Turned off heat at 60 min and added 30g Amarilo. Also added 3 liters frozen water to bring the final volume up to 13 liters. Brought the temp down nicely to just above 60 C. Into the ice bath and trying to get the temp down to 25 as quickly as possible. The yeast also looks good that I had rehydrated. Added the mash to the yeast to give it a bit of a start half an hour into the boil after taking the gravity. The results


Next Time

Measure a batch for BIAB that the max liquid is 15 liters, probably end up with a 8 liter batch.
Still came out pretty bitter. Need to half the bittering. 15g at 30 min and then 15g at 15 min to see if that can take some of the bite out.
Maybe also the cascade hop is just too bitter or has too much of a bite. Can also be the fact that the quatity is hald of the actual 20 liter batch.
Might need to take the amount of hops right down.
Don’t use ice directly to cool down the wort.

Busy Saturday

All round busy saturday. Woke up early to get the chickens into their new home. Had to secure the bottom of the cage and put in some stronger fencing. Lily was on site helping direct operations. They were quite happy flapping wings and enjoying the open space once I moved them across. I then went up to Yiron where I make wine with a group of guys. Got to taste some of the fresh wine that we aerated, the Shiraz was wonderful if not a touch sweet. Then I had myself an afternoon nap 😉 After this put down the irrigation for the new raised beds which went well but took a while. So I have drip irrigation setup for all the current beds and left some extra pipe for the future connections. Last but not least I went and picked up some worms for the worm box. Super busy but glad that I got things done.

Worm box quick and simple

I’ve been reading up quite a bit about vermiculture or worm composting. This sounds like a fantastic idea and someone on the kibbutz actually has a farm going already. I just needed to get a composting worm box setup.

Putting on the wire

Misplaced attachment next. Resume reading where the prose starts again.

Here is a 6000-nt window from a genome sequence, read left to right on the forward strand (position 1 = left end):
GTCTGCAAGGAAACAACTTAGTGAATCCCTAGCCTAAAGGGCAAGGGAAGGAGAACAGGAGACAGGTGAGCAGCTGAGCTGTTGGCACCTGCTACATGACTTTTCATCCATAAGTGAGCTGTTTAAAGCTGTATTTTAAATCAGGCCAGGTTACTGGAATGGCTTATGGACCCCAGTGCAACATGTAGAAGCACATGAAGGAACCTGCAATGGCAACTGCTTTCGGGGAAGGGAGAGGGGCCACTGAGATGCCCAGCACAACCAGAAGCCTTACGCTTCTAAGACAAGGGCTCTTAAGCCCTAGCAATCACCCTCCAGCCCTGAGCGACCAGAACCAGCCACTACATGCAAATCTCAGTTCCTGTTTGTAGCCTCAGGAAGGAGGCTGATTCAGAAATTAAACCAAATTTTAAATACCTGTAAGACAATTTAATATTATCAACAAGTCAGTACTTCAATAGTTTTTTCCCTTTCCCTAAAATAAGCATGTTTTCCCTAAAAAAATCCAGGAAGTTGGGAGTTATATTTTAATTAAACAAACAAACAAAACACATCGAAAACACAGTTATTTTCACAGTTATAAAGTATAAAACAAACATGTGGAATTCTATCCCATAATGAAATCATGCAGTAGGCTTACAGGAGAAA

Slapping a Worm Box Together

So the idea is to get the bedding up and running, I’ll be using shredded paper and sawdust. This needs to be kept moist which will be the biggest issue in Israel with the hot summer coming up. I’ll put a container into his worm box with some fresh food so that they’ll move into the new home after a few days.

Complete Wormbox
The bottom of the worm box needs good drainage so I used the fencing I found to build the nursery for the chicks. Been looking into permaculture too so I’ve been thinking how to get this whole ecosystem working together. Also been trying to use materials found around the bins, giving someone else’s “junk” a new life.

Bottom wire
The box itself is basically old wood that is in its third life. It was a deck at the office at work that was ripped up. I took the better pieces and it was a gate in the old house. I took it along to the new house thinking I’d use it with the chickens. I used the frame but not the wood. So I cut the pieces I needed and put it together for the worm box. No need to pat me on the back 😉

Wormbox insideNow all that’s left to do is go pick up the worms. I’ll probably do that over the weekend and try and setup some sort of watering system. I though about using the arduino to monitor temp and moisture levels. That might be something else I can do to keep me busy in the evening.

Chicken Nursery from an old Cupboard

Not sure what to even call this as it’s not an incubator but rather a chicken nursery for young chicks until about a month old. Might need to read up a bit and find out exactly what it’s called. I’ve found a source for cheap chick’s in the village next to the kibbutz. So I went along and it seems these will be perfect to get started with and learn about how to keep my chickens fit and healthy.

Chicken Nursery

Chicken Nursery

I’m trying to re-use stuff and not go out and buy or build something from scratch. No point in pouring cash into a project that might not be worthwhile in the end. So I found an old cupboard and fencing. This was a cupboard for a corner so it’s pretty big. I ripped out the shelving and removed the glass that was on the door. I replaced this with some old fencing I found lying around to give proper ventilation and turned the cupboard on its side. This gives me plenty of space and easy access, most importantly the chick’s can’t get out and nothing can get in. I also put it on an old table stand to raise it off the ground.

Old Cupboard
A few holes drilled into the side just to add to ventilation if I close the front with some sheeting during bad weather. The final part was getting some heat in there as I understand the first few weeks they need to be kept warm. I used one of the drilled holes and attached a light fitting. A friend has a lightbulb that gives warmth and a bell watering container that I’ll pick up tomorrow. So all in all this is a recycled chick nursery with zero out lay. Took about an hour to slap together and pretty happy with the results. Might find some paint lying around and let the kids have some fun giving it a new coat.

Light Fixture for Warmth

Vegetable Trellis for Cucumbers and Zucchini

I put in some cucumbers and zucchini a week or two ago and needed to somehow get a vegetable trellis system up and running. I had a few idea’s of how to get it up and with some trial and error I got the vegetable trellis stable. Took a look on Google to see more or less what I needed to do.

vegetable trellis

Continue reading Vegetable Trellis for Cucumbers and Zucchini